And so, Mirriwa’, walked off to get soft bark. Pat, pat, pat, pat, he reached and held the wood of the stringybark tree. And then he scraped the soft bark from that tree, scrape, scrape, scrape, and rubbed the bark together.
And so he walked off, carrying the soft bark with him. He walked with the soft bark, and threw it down to Bäru, he took that soft bark, then they went to make a fire. The two of them would work until they got the fire going.
"Ŋay' dhuwana, boy'yurra litjalaŋ", bitjarr ŋayi Mirriwa' Bäruw, ga ŋayiny bitjarr Bäruny,
"Yaka. Nhe litjalaŋ boy'-puyyurr".
"Manymak", bitjarr Mirriwa'; bala ŋayi boy'-puyyurr ŋunhi gurthany maṉḏaŋ. Boy', puy', puy', bala baṯnha ŋurrkaŋal. Bala nhäranan ŋunhi gurthany, ŋala'-ŋalapthurra.
“Here, you take it, blow on it and spark it for us.”, Mirriwa’ said to Bäru, and Bäru said,
“No. You blow on it for us.”
“Fine,” said Mirriwa’, and then he began to blow on the embers so that they could have a fire. Woosh, woosh, woosh, fanning the flames into a fire. And then there was a fire, the flames flared and burned brightly.
Bala maṉḏa ŋunhi ŋunhiliyiny djambi warrakan'thinan. Nhakun bäruthinan, ga mirriwa'thinan.
Ga manymak, ga ŋayi nhanŋu waŋan bitjarr Bäru, "Mak bala ŋathil ḏawa'yurr, ŋunhi nhä nhäŋu dhärra ga". Ga ŋayi gan bitjarr bala ḏawa'yurr, bala ŋayi Bäruynydja djaw'yurra ŋunhi gurthany, gapulila ŋayi ḻupthurra. Ga bitjarr bala ŋayi ḏawa'yurr ŋunhi Mirriwany', ga nhäŋal Bärunydja bäyŋuny.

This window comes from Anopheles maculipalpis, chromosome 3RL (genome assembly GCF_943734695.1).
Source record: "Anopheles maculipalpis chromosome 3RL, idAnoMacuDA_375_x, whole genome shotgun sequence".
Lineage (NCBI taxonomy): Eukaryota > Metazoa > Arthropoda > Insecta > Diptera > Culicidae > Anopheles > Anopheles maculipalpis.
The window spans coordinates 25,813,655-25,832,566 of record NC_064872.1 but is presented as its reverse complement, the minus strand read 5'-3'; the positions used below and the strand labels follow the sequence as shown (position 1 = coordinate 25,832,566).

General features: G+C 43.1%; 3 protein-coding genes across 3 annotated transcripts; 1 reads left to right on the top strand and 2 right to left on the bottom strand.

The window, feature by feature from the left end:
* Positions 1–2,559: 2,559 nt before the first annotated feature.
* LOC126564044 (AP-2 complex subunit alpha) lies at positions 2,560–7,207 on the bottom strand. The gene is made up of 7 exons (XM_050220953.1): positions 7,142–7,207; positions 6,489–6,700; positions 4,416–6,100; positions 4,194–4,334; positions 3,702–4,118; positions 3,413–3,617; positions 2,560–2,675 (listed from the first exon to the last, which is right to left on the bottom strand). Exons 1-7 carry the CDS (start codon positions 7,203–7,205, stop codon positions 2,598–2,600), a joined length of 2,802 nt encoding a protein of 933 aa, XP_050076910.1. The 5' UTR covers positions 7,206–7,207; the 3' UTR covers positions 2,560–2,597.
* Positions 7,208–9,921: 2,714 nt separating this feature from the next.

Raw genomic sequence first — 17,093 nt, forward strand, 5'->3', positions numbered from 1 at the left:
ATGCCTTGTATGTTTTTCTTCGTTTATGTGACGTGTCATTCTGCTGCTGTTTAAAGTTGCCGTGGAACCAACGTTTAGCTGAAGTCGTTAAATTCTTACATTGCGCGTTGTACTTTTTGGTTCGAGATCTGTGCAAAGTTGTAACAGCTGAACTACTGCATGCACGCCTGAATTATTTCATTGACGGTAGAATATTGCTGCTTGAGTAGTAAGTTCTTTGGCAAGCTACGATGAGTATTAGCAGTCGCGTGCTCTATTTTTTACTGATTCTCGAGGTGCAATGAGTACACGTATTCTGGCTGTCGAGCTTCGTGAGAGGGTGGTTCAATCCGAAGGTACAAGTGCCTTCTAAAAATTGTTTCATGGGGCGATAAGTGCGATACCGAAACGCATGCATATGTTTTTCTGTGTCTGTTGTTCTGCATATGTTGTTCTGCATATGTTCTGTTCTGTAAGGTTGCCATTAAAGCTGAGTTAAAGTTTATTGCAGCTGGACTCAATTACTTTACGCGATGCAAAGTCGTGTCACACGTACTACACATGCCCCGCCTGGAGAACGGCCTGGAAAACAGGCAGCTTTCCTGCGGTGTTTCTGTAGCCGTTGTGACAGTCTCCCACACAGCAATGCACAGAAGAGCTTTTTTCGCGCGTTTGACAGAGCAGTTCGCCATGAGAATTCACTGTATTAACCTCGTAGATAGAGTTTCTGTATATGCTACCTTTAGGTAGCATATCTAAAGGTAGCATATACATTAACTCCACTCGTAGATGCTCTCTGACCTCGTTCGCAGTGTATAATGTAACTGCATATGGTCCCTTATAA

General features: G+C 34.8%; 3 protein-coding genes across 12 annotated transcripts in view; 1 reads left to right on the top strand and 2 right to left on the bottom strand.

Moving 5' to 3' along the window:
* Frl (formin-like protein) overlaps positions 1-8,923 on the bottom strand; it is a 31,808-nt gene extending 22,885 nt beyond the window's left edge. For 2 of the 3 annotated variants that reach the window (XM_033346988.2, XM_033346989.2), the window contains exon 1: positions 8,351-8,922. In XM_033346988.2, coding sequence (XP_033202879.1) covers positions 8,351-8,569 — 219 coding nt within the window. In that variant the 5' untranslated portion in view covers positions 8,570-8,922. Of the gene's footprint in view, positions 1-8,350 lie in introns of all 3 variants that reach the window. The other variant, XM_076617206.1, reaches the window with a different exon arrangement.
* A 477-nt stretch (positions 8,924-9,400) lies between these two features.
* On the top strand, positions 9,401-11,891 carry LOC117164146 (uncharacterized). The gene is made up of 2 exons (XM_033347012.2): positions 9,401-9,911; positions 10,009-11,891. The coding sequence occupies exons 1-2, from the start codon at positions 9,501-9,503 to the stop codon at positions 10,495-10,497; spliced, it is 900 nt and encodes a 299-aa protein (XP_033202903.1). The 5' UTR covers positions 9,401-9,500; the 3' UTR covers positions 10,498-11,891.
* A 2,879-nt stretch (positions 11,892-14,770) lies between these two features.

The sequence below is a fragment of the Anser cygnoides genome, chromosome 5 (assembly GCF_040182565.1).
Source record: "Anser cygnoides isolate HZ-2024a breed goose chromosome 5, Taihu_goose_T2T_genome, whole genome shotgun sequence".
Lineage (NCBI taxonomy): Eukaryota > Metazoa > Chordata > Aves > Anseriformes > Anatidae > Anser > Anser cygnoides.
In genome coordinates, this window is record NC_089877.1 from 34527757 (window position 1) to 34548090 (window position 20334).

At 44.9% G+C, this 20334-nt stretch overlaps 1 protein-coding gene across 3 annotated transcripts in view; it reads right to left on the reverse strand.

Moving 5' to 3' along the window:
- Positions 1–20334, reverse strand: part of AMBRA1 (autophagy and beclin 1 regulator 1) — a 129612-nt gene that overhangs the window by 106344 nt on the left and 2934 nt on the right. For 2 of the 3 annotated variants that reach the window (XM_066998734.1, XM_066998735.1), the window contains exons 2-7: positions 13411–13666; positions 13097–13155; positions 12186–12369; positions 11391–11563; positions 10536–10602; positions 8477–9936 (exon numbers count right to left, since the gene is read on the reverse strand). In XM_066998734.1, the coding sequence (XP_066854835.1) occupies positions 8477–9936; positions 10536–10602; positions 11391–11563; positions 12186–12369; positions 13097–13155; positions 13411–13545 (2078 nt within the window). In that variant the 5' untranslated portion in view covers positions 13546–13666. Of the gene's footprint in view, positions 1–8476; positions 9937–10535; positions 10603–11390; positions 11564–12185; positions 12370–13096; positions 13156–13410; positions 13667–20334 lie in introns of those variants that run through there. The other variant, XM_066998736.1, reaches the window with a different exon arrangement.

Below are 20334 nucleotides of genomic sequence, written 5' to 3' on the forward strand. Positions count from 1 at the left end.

And then the two of them changed and became animals then and there, just like, the crocodile and the frill-necked lizard.
All was well, Crocodile said to him, “Maybe, take a look behind you, look what is standing over there”. Then he looked over his shoulder, and Crocodile snatched the fire, and submerged himself into the water. He did this while Frill-necked lizard was looking over his shoulder, and did not see Crocodile disappear.
"Ye---e, gurtha ŋarraku ŋunha djaw'yurr Bäruy", bitjarr ŋayi Mirriwa' waŋan. Bala ŋayi waṉḏinan, bal', pal', pal', ŋunhal; ga ŋal'yurra ŋayi dharpaŋur, ga yan bäyŋu. Waṉḏin ŋayi waŋgany'ŋulilnydja muka, ga bal', pal', pal', ŋunhal; ŋal'yurr ŋayi ga yan bäyŋu. Ga bulu bal', pal', pal', pal', ga ŋal'yurr ŋayi, ga bäyŋu.
“Arghh, Crocodile, that’s my fire you stole.” Frill-necked lizard cried out. He ran, pat, pat, pat, and not too far away, he climbed up into a tree but saw nothing. He ran to another tree, pat, pat, pat and climbed it but saw nothing. He ran to one more, pat, pat, pat, climbed it but never saw any sign of Crocodile.
Ga ŋayiny ŋunhi Bäruny waŋan bitjarr, "Dhuwal gurtha ŋarra djaw'yurr, dhuwal ŋarraku; yalala ŋarra dhu ga mulka nhina dhiyaŋ gurthay." Ga wäŋany ŋunhi yäku Gurthamayaŋwaŋan.
Then Crocodile said, “This is the fire I stole, this is mine, later I will use the fire to keep me warm.” This place has the name Gurthamayaŋwaŋan.
Waŋganymirr waluy maṉḏa gan nhinan, Wäk ga Wurrpaṉ. Ga märranhaminany maṉḏa, bala maṉḏa gan nhinanany ṉäkuŋura wäŋaŋurnydja. Yurr ŋayi ŋunhi Wurrpantja ḏuṉṯuŋ.